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That PCB is single layer. Using thru-hold components and a double-sided PCB, I bet you can implement solid-one-side-GNDplane.

Your first waveforms show ringing in 100MHz (10 nanosecond) region. That could be scope-probe. On the other hand, at 100MHz, a plane should produce 8.6dB * sqrt(100MHz / 4MHz) = 8.6dB * 5 = 43dB attenuation of magnetic-field injected interferers.

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  • \$\begingroup\$ Ground plane is a start, but you still have to deal with the fact the circuit is intended to be connected to a large ungrounded metal structure. \$\endgroup\$ – The Photon May 19 '17 at 19:07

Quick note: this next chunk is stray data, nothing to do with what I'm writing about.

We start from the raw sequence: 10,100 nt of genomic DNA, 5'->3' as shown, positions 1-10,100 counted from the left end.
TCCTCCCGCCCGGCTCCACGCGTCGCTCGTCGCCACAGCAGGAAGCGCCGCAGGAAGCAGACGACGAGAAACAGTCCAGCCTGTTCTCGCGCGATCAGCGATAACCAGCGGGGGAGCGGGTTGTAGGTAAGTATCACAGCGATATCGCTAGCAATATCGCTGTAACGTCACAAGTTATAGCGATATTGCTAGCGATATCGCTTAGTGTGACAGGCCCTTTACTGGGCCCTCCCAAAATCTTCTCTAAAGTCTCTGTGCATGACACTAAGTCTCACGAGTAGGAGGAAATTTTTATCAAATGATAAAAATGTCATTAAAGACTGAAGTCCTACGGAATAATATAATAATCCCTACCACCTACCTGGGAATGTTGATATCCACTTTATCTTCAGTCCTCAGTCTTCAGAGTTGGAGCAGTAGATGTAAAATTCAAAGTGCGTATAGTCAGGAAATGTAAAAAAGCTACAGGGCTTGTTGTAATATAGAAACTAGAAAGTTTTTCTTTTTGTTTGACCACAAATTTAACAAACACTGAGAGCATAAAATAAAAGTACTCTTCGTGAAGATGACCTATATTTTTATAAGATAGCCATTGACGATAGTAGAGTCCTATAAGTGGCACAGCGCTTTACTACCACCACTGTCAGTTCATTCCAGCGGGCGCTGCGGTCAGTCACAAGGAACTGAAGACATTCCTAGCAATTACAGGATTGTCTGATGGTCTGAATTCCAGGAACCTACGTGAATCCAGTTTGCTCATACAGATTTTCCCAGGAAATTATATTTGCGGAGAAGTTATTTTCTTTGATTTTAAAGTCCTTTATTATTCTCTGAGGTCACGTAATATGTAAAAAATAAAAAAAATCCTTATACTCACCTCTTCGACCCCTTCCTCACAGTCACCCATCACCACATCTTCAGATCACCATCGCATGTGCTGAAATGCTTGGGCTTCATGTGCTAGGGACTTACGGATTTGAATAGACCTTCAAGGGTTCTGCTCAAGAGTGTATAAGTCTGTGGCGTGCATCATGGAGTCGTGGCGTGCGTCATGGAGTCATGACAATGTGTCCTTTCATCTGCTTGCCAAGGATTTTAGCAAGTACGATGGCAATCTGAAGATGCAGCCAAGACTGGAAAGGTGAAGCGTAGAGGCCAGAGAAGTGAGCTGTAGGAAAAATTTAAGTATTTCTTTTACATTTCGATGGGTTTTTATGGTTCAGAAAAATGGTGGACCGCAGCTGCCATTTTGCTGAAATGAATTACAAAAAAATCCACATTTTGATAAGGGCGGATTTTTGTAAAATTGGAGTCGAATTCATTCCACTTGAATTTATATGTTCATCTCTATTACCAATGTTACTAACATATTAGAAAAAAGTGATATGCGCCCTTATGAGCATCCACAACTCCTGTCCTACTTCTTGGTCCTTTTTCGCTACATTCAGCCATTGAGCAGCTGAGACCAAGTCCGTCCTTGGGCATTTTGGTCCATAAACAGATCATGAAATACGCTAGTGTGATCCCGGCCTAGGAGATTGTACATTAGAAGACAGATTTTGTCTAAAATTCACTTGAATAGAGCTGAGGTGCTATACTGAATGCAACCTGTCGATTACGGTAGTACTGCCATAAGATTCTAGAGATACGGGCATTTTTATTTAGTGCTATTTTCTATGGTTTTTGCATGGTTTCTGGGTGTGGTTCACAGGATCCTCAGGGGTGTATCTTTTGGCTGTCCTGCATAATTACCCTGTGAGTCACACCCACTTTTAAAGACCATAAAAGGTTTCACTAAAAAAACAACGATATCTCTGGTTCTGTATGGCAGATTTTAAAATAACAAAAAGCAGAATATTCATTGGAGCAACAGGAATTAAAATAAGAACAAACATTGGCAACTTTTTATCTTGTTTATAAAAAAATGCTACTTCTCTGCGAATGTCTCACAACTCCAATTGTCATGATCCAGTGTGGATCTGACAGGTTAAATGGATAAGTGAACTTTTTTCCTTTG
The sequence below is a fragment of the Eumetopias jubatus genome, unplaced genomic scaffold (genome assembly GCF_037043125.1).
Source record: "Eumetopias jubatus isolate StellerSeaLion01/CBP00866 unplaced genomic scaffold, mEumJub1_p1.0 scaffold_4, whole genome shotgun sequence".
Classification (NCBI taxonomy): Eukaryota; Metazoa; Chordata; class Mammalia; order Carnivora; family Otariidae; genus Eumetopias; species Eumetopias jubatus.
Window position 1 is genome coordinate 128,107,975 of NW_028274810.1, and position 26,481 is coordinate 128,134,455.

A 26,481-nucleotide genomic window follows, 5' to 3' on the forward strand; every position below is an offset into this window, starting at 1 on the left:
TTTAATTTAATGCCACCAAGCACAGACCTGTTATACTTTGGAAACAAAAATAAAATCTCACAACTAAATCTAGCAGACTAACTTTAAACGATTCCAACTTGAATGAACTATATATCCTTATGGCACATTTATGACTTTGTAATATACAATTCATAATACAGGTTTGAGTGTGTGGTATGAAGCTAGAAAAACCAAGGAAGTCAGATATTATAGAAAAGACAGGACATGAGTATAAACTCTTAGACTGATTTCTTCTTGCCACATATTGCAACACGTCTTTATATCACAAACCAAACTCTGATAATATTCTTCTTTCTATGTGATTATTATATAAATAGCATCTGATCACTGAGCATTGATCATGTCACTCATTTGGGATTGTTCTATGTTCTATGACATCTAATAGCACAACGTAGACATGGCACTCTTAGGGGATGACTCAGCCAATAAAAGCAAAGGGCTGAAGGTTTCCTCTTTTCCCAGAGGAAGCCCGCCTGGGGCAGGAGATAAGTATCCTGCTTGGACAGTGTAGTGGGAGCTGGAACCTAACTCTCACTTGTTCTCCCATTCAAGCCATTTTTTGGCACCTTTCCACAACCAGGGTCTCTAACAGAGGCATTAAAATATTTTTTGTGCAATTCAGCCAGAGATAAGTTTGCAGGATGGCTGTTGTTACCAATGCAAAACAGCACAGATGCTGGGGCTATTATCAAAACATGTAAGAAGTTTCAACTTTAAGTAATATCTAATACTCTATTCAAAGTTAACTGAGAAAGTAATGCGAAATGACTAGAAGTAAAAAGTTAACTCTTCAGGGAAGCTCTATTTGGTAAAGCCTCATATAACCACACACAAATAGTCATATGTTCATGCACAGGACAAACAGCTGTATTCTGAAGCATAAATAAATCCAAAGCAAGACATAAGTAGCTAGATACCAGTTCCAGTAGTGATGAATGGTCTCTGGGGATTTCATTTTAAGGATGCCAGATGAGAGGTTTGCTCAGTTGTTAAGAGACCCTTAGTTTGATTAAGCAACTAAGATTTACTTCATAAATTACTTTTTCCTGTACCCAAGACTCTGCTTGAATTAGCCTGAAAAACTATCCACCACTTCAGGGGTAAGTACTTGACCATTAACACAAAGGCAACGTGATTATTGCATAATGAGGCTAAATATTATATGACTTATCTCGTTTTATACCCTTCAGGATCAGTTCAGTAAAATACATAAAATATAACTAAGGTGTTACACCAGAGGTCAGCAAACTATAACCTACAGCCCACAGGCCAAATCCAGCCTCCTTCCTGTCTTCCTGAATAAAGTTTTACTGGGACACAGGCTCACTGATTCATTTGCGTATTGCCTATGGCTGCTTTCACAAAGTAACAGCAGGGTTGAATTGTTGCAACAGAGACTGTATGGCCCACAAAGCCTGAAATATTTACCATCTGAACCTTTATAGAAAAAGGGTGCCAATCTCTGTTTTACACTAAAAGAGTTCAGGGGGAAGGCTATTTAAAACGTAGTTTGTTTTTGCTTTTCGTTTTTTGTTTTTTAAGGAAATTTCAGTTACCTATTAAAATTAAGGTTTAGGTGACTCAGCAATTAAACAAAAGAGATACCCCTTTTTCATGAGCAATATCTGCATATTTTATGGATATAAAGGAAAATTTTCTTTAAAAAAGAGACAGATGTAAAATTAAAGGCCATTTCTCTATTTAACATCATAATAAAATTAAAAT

• \$\begingroup\$ Hey guys and @ThePhoton, the 1st waveform is a shorted 10:1 probe probably rated for 200MHz. The long ground wire loop and cable capacitance results in this 100Mhz ringing into 10 MOhm load. Good signal, bad noise. It should look like my waveform. \$\endgroup\$ – Sunnyskyguy EE75 May 19 '17 at 23:23
  • \$\begingroup\$ Hello @analogsystemsrf. Thanks for your reply also. About the ground plane: If I made the solid-one-side GND plane, I should make a clearance between it and the High Voltage side of my PCB. How this solid plane will help reducing the commom mode interference in the system? It will be intended for providing the shortest return paths for the signals or it acts like a massive guard ringing/shielding for the noise that came from the outside? I would be glad if you could explain me about it, especially the background of the formula you used. External links are welcome if you want! :) \$\endgroup\$ – Luis Possatti May 22 '17 at 18:45